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Speleology in Kazakhstan

Shakalov on 11 Jul, 2012
Hello everyone!   I pleased to invite you to the official site of Central Asian Karstic-Speleological commission ("Kaspeko")   There, we regularly publish reports about our expeditions, articles and reports on speleotopics, lecture course for instructors, photos etc. ...

New publications on hypogene speleogenesis

Klimchouk on 26 Mar, 2012
Dear Colleagues, This is to draw your attention to several recent publications added to KarstBase, relevant to hypogenic karst/speleogenesis: Corrosion of limestone tablets in sulfidic ground-water: measurements and speleogenetic implications Galdenzi,

The deepest terrestrial animal

Klimchouk on 23 Feb, 2012
A recent publication of Spanish researchers describes the biology of Krubera Cave, including the deepest terrestrial animal ever found: Jordana, Rafael; Baquero, Enrique; Reboleira, Sofía and Sendra, Alberto. ...

Caves - landscapes without light

akop on 05 Feb, 2012
Exhibition dedicated to caves is taking place in the Vienna Natural History Museum   The exhibition at the Natural History Museum presents the surprising variety of caves and cave formations such as stalactites and various crystals. ...

Did you know?

That ground-water artery is a tubular body of permeable water-filled material surrounded by confining beds [16].?

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3N Cave, New World’s Longest Cave in Salt

M. Filippi(1), Z. Vilhelm(2), J. Bruthans(2), M. Zare(3) and N. Asadi(3)

(1) Institute of Geology, Academy of Science of the Czech Republic, Rozvojová 269, 165 02 Prague 6, Czech Republic, e-mail: filippi@gli.cas.cz
(2) Department of Hydrogeology, Engineering Geology and Applied Geophysics, Charles University, Albertov 6, 128 43 Prague 2, Czech Republic, e-mail: bruthans@natur.cuni.cz
(3) Department of Earth Sciences, Faculty of Sciences, Shiraz University, Shiraz, Iran

Key words: salt karst, 3N Cave, longest salt cave, Iran

Abstract: During the last January 2006 expedition the Big Ponor Cave was connected with the Cave of Tří Naháčů (former second longest cave in salt). The resulting cave was named 3N Cave and altogether with newly mapped parts reaches the total length of 6,580 m. It is some 900 m longer than Malham Cave (5,685 m, Mt. Sedom, Israel) now being the second.

3N Cave Photo Gallery

Photos by M. Audy, R. Bouda, M. Filippi and T. Svoboda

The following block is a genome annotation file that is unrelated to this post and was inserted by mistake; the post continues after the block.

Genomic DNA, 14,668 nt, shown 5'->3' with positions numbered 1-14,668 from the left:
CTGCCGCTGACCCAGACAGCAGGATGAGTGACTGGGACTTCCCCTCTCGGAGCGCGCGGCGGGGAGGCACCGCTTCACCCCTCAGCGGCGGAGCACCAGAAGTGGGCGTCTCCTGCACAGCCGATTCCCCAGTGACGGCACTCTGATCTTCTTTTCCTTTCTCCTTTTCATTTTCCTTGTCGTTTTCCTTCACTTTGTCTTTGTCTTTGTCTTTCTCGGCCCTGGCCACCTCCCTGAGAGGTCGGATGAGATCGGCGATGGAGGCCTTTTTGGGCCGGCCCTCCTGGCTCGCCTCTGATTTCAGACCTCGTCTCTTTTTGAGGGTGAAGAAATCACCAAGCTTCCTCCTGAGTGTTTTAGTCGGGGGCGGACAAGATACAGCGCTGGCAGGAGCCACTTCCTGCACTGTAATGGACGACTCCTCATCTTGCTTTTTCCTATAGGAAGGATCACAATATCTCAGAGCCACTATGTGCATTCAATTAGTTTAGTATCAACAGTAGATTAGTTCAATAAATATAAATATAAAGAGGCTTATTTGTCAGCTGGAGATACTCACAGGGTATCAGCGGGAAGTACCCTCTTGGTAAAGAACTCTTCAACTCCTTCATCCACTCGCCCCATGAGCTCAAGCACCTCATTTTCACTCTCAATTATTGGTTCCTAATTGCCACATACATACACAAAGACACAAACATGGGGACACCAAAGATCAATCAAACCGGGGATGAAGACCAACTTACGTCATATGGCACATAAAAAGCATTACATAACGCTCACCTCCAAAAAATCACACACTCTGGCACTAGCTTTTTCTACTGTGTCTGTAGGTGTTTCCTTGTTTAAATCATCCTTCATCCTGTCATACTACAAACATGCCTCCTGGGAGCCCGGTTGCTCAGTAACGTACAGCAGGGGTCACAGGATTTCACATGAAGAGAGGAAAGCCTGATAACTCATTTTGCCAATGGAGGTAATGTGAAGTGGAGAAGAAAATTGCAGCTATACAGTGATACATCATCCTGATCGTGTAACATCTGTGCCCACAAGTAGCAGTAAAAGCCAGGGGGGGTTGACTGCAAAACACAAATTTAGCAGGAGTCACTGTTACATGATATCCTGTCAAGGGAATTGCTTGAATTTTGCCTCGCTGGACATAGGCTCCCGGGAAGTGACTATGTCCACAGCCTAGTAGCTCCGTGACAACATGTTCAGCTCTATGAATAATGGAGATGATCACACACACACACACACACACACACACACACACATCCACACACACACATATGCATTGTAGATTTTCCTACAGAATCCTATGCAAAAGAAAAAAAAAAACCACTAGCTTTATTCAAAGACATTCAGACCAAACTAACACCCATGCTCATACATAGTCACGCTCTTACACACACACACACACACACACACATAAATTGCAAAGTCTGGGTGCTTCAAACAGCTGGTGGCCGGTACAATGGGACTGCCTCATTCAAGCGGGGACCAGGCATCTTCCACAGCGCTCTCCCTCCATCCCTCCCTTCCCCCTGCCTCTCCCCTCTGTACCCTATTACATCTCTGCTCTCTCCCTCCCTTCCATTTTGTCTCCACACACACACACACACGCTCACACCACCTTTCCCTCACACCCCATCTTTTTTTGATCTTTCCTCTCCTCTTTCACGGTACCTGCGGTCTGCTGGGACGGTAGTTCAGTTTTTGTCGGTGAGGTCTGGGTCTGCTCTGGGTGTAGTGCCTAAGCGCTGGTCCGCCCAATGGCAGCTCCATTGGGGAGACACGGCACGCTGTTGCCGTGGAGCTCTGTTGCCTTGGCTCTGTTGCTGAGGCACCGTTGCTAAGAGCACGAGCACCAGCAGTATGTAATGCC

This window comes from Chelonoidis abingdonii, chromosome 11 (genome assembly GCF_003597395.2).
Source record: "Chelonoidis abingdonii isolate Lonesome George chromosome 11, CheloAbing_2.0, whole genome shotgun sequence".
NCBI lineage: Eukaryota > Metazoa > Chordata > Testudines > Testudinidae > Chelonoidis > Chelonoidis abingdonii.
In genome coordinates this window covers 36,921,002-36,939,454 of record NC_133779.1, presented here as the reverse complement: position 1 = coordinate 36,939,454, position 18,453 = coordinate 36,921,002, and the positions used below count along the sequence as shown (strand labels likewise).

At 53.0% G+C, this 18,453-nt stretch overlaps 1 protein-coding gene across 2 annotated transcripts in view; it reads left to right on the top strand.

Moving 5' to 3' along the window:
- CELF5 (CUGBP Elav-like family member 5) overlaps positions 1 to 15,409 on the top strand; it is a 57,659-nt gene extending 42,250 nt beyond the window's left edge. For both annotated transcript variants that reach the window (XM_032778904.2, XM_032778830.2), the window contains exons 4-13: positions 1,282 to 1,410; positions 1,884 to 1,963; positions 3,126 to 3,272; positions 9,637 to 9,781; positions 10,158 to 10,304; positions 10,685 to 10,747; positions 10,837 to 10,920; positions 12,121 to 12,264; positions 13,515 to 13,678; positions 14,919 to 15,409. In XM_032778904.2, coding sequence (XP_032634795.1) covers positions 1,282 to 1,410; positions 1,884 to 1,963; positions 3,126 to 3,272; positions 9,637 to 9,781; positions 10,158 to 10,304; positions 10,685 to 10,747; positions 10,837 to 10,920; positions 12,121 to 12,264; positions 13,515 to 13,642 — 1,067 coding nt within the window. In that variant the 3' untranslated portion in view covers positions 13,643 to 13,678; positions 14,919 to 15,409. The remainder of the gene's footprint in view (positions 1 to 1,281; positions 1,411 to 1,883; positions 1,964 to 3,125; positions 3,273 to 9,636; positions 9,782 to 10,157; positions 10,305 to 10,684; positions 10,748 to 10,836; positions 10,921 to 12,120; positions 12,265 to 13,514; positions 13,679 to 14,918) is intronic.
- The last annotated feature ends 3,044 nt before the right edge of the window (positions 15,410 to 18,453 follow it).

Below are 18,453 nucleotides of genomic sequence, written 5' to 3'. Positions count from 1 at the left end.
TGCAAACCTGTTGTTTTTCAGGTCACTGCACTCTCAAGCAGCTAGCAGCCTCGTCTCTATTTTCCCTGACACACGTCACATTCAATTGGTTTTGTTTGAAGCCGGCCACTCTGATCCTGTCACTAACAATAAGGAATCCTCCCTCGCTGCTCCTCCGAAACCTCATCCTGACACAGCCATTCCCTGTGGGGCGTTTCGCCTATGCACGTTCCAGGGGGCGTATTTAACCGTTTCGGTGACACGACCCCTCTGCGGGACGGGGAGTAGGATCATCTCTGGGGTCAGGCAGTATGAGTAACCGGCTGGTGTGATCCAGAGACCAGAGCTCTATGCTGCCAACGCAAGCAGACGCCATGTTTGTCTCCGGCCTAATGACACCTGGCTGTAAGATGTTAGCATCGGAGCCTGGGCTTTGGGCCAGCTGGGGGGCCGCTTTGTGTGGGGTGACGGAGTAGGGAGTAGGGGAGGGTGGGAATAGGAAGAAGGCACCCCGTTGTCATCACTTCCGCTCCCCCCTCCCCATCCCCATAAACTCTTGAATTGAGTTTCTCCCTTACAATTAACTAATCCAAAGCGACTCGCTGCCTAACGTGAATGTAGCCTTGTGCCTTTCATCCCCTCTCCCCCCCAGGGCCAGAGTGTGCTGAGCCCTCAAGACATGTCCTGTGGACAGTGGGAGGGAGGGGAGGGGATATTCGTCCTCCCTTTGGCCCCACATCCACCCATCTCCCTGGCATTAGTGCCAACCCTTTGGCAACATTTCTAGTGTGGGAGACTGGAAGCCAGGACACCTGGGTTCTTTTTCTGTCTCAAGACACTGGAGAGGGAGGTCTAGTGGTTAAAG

By like of brine flooded lower entrance of the 3N Cave. Photo by M. Filippi Shaft to the 3N Cave, ca 40 m deep. Photo by M. Audy
By like of brine flooded lower entrance of the 3N Cave. Photo by M. Filippi Shaft to the 3N Cave, ca 40 m deep. Photo by M. Audy
Dome behind the lake in the 3N Cave. Photo by M. Audy and R. Bouda Place called as the Octopus, 3N Cave. Photo by M. Audy and R. Bouda
Dome behind the lake in the 3N Cave. Photo by M. Audy and R. Bouda Place called as the Octopus, 3N Cave. Photo by M. Audy and R. Bouda
Place called as the Octopus in the 3N Cave. Photo by M. Audy and R. Bouda Dome behind the Shaft – start of the narrow spaces named as the Bend, 3N Cave. Photo by M. Filippi and T. Svoboda.
Place called as the Octopus in the 3N Cave. Photo by M. Audy and R. Bouda Dome behind the Shaft – start of the narrow spaces named as the Bend, 3N Cave. Photo by M. Filippi and T. Svoboda.
Wide spaces of the Namakdan Highway, 3N Cave. Photo by M. Audy and R. Bouda Stalactite in old parts of the Megadomes, 3N Cave. Photo by M. Audy
Wide spaces of the Namakdan Highway, 3N Cave. Photo by M. Audy and R. Bouda Stalactite in old parts of the Megadomes, 3N Cave. Photo by M. Audy
Folded salt on the roof in the Megadomes, 3N Cave. Photo by M. Audy and R. Bouda Partly collapsed parts of the Megadomes, 3N Cave. Photo by M. Audy and R. Bouda
Folded salt on the roof in the Megadomes, 3N Cave. Photo by M. Audy and R. Bouda Partly collapsed parts of the Megadomes, 3N Cave. Photo by M. Audy and R. Bouda
The Big Ponor entrance – the main ponor to the 3N Cave. Photo by M. Audy and R. Bouda Inside the Big Ponor entrance, 3N Cave. Photo by M. Filippi
The Big Ponor entrance – the main ponor to the 3N Cave. Photo by M. Audy and R. Bouda Inside the Big Ponor entrance, 3N Cave. Photo by M. Filippi`
Meandering river leaving the Namakdan salt diapir from the lower entrance of the 3N Cave. Photo by T. Svoboda Doline in caprock (residual sediment covering the salt), often with shafts on the bottom, surface above the 3N Cave. Photo by T. Svoboda 
Meandering river leaving the Namakdan salt diapir from the lower entrance of the 3N Cave. Photo by T. Svoboda Doline in caprock (residual sediment covering the salt), often with shafts on the bottom, surface above the 3N Cave. Photo by T. Svoboda 
Detail of the skeletal halite stalagmite. Photo by M. Filippi Rhinopoma hardwickii – the most common inhabitant of the 3N Cave. Photo by M. Filippi
Detail of the skeletal halite stalagmite. Photo by M. Filippi Rhinopoma hardwickii – the most common inhabitant of the 3N Cave. Photo by M. Filippi